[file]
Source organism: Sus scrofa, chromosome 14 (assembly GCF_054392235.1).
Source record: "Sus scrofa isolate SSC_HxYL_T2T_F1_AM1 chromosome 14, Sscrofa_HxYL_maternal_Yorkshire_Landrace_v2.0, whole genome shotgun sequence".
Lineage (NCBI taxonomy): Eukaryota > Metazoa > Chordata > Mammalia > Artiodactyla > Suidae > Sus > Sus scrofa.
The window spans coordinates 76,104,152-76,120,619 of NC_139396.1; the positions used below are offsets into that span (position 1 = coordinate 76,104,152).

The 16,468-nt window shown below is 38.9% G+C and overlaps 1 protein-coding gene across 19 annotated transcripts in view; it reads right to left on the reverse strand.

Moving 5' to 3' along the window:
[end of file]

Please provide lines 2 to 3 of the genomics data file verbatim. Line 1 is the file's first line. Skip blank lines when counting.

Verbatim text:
Source record: "Sus scrofa isolate SSC_HxYL_T2T_F1_AM1 chromosome 14, Sscrofa_HxYL_maternal_Yorkshire_Landrace_v2.0, whole genome shotgun sequence".
Lineage (NCBI taxonomy): Eukaryota > Metazoa > Chordata > Mammalia > Artiodactyla > Suidae > Sus > Sus scrofa.